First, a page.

Final Report: Development of a Scalable, Low-Cost, Ultrananocrystalline Diamond Electrochemical Process for the Destruction of Contaminants of Emerging Concern (CECs)
EPA Contract Number:
Development of a Scalable, Low-Cost, Ultrananocrystalline Diamond Electrochemical Process for the Destruction of Contaminants of Emerging Concern (CECs)
Advanced Diamond Technologies Inc.
Manager, SBIR Program
March 1, 2011 through
August 31, 2011
Small Business Innovation Research (SBIR) - Phase I (2011)
Small Business Innovation Research (SBIR)
SBIR - Drinking Water Treatment and Monitoring
The primary goal of this project was to demonstrate a scalable, commercial-ready, low-cost anodic oxidation technique using large area boron-doped ultrananocrystalline diamond (BD UNCD) electrodes for purification of water containing Contaminants of Emerging Concern (CECs).
The successful achievements of this Phase I project were as follows:
1) Demonstrated superior electrode reliability on medium-sized (3.2 x 3.2 cm) and large area Ta and Nb electrodes (18 × 15 cm) under accelerated life-test protocols -- i.e., 2.0-2.5 A/cm2, equivalent to more than 25 years at 150 mA/cm2 and under actual operating conditions for on-site generation (OSG) of chlorine, i.e., 450 mA/ cm2, for more than 2,500 hours of almost continuous operation.
2) Confirmed no electrode material loss and no significant changes in surface morphology as determined by SEM, optical microscopy, Raman spectroscopy and differential pulse voltammetry after current stress of more than 1,500 hours at 450 mA/cm2.
3) Established an optimal treatment protocol for highly efficient/low-cost oxidative destruction of the difficult-to-destroy pharmaceutical 17ß-estradiol across a wide range of concentrations, current density, flow and electrolyte conditions.
4) Succeeded in reliably detecting 1 ppm estradiol using two complementary methods: (a) UV-Vis spectroscopy and (b) electrochemically with 200 μm-diameter UNCD microelectrode arrays. The lowest concentration detected was 10 ppb.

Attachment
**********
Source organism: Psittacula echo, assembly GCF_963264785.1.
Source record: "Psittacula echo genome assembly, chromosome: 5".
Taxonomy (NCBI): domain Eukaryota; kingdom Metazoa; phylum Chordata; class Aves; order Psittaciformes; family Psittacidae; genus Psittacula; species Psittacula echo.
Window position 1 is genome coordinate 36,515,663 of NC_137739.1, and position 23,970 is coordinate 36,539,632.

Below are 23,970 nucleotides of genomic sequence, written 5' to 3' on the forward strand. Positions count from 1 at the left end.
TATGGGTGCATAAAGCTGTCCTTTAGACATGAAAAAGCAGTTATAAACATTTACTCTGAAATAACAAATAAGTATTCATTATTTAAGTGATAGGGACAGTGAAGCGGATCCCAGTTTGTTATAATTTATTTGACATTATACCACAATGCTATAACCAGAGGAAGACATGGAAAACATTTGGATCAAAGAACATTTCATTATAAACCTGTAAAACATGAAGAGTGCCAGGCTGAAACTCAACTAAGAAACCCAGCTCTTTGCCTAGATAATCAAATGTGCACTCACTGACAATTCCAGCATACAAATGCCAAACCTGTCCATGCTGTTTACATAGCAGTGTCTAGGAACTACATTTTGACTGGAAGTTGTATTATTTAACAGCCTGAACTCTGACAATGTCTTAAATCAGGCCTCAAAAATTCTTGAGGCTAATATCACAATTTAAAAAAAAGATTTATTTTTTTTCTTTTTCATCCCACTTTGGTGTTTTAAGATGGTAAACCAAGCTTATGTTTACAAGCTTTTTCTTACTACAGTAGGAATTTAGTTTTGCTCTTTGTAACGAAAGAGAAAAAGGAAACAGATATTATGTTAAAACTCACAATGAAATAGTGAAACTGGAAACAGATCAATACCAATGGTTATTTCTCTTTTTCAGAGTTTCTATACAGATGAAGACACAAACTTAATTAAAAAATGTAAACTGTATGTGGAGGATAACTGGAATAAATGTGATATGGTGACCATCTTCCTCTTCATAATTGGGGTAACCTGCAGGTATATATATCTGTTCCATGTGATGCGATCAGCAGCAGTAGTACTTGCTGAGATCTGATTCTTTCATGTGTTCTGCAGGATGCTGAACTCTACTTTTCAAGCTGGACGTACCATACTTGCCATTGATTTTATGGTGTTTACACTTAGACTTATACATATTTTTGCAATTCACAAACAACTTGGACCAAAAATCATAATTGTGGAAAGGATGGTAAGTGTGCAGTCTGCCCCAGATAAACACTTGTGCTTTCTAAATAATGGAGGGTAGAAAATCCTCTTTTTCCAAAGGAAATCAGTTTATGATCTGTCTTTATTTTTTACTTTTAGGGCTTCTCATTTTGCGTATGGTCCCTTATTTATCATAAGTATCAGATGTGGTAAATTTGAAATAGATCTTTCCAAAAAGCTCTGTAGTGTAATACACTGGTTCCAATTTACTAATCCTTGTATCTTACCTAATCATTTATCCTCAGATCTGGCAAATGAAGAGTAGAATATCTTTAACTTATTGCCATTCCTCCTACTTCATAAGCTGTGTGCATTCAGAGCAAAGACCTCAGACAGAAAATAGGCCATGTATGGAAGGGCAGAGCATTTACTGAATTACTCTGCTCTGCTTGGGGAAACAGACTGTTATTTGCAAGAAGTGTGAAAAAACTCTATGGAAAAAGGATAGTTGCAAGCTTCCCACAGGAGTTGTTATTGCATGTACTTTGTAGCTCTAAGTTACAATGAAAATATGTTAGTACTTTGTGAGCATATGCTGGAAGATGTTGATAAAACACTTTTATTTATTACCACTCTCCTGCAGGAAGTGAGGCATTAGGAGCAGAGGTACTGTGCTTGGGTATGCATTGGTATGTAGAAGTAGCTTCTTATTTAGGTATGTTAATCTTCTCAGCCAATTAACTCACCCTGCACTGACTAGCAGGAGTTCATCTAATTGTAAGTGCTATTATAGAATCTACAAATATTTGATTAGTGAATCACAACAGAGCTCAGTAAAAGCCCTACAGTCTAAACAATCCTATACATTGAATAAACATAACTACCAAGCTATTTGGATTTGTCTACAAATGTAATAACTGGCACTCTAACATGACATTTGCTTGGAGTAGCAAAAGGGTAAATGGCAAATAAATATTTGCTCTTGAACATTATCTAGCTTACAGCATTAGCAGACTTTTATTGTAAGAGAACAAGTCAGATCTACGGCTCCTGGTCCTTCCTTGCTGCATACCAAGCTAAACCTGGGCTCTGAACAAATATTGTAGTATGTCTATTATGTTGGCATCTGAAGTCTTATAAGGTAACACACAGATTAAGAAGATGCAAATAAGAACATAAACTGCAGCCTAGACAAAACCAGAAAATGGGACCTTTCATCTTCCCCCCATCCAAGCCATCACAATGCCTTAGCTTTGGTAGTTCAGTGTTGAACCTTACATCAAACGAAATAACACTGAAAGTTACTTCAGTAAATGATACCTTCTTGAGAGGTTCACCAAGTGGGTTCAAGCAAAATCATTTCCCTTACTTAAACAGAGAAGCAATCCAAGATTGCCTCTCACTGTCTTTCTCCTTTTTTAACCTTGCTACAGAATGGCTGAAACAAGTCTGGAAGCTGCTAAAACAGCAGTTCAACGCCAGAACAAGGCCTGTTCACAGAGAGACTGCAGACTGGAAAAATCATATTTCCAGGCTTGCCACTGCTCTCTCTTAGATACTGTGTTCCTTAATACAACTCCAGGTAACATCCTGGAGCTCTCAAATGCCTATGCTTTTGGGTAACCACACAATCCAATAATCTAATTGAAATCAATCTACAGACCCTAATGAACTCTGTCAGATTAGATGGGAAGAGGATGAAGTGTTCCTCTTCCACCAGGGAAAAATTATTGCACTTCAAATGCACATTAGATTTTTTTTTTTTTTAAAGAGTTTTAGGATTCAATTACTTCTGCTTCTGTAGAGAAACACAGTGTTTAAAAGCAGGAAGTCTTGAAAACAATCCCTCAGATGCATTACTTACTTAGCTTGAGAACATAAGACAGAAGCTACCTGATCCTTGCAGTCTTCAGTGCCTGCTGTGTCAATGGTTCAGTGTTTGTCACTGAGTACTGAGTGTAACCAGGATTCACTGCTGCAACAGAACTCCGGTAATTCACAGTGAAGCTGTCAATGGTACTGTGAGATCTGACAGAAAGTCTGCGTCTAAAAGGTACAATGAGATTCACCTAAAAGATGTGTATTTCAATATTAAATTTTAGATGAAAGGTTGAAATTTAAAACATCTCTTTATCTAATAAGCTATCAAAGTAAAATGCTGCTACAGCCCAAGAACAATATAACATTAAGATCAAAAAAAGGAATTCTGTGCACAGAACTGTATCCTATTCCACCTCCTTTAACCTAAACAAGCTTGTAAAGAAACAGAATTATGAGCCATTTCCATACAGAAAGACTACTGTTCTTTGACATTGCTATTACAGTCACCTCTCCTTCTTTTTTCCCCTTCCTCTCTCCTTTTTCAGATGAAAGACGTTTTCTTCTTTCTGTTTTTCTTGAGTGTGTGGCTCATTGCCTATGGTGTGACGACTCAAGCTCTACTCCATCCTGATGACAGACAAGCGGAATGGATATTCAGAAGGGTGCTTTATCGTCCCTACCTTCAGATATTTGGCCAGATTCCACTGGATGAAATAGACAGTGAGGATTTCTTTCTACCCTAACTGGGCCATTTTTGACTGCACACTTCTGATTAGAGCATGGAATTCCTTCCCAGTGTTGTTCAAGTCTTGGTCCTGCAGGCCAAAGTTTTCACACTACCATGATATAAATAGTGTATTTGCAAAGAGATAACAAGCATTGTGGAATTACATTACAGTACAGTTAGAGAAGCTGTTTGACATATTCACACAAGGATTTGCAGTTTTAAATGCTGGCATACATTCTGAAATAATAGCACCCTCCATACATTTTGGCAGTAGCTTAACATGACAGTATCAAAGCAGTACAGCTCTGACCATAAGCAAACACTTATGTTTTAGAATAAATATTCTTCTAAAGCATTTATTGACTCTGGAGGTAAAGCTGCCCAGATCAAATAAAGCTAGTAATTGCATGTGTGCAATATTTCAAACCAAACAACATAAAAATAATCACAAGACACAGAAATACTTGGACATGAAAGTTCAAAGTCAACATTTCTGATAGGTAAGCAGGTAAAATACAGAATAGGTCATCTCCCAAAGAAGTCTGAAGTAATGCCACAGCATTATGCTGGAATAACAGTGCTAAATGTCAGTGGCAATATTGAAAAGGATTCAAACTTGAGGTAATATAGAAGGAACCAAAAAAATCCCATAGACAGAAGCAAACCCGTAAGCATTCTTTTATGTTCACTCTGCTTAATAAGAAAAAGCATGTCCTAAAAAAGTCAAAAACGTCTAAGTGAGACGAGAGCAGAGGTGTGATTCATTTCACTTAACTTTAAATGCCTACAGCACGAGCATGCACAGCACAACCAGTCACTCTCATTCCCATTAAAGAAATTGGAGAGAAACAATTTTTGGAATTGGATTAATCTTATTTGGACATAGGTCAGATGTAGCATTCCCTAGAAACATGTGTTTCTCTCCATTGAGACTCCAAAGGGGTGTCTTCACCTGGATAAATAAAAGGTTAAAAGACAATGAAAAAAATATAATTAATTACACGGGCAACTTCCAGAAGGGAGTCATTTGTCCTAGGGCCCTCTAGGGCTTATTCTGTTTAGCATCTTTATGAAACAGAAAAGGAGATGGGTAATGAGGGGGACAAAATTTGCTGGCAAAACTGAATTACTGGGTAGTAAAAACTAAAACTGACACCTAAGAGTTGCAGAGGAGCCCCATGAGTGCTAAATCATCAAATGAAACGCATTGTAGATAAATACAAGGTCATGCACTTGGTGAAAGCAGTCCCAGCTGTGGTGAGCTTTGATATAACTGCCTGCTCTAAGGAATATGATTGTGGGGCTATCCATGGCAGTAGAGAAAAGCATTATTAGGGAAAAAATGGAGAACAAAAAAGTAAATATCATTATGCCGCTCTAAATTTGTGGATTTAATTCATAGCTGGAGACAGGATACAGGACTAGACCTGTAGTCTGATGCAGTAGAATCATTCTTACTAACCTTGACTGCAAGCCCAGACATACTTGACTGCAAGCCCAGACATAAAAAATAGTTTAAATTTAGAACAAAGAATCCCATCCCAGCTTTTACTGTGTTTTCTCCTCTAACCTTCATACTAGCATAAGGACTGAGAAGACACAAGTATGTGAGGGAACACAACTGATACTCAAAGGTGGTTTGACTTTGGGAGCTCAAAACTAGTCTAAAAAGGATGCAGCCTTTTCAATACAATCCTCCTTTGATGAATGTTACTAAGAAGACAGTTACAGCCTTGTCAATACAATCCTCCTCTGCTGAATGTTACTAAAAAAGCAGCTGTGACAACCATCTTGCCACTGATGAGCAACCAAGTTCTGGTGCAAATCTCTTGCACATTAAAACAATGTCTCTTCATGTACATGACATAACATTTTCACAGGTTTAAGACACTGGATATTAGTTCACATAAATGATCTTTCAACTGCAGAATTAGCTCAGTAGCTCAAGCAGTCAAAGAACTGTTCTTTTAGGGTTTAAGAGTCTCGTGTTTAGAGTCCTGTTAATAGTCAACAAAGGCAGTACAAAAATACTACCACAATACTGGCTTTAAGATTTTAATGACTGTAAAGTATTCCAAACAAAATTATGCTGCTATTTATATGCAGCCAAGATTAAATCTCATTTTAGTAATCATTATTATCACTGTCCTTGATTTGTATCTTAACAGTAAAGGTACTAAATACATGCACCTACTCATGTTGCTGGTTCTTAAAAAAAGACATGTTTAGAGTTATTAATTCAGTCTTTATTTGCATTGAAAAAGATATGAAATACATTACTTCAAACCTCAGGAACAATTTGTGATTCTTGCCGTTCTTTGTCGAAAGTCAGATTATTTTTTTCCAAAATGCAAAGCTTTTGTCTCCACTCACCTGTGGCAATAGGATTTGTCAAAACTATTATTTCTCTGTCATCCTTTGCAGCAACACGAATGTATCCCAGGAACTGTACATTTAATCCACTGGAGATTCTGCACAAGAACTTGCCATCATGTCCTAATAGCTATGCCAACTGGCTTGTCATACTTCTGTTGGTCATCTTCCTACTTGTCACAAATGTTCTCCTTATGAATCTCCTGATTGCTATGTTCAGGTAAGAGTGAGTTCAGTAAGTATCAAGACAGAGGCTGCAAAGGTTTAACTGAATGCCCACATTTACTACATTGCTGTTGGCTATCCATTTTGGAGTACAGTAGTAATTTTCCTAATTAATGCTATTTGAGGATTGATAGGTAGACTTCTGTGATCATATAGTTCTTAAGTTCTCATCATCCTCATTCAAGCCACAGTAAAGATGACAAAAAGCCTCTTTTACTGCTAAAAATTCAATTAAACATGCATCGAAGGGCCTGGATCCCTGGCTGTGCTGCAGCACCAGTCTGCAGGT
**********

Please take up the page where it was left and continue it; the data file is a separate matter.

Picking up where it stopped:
5) Estimated the total cost (operating+capital) of $4.00 - $14.00/tonne to destroy estradiol of 1-100 ppm with the cost of diamond being the primary cost driver. This is at least 10 times less expensive than other advanced oxidation processes (AOPs).
6) Discovered the importance of a newer electrode surface in reducing the time to destroy a given concentration of estradiol and the operating and capital costs by a factor of 4, presumably due to a higher rate of hydroxyl radical generation.
All objectives described in the Phase I proposal were met or exceeded. In particular, electrode lifetime and estradiol oxidation rate data are indicative of a low-cost electrochemical AOP (EAOP) that appears to be more easily scalable, reliable and commercial ready than any other AOP process on the market. According to a conservative cost analysis using well known UNCD production costs, ADT will be able to offer these durable and versatile electrodes to the market at a cost point significantly below that of any other diamond film electrodes. Existing non-diamond electrodes such as platinum, lead dioxide and tin dioxide are not capable of electrogenerating hydroxyl radicals and other forms of active oxygen (hydrogen peroxide and ozone) with high current efficiency and high catalytic activity as compared to diamond. Thus, on a cost plus performance basis, UNCD electrodes have the potential of displacing current AOP electrodes. OSG operation has been confirmed with electrodes of 100 cm2 active area, and this is a sufficiently large size to enable low-volume commercial applications of UNCD-based EAOP. ADT reliably can deposit diamond on electrode areas as large as 1,000 cm2, which is a sufficiently large electrode format to support medium-high volume applications (up to 100 tonnes of waste per day per cell of this size depending on current density).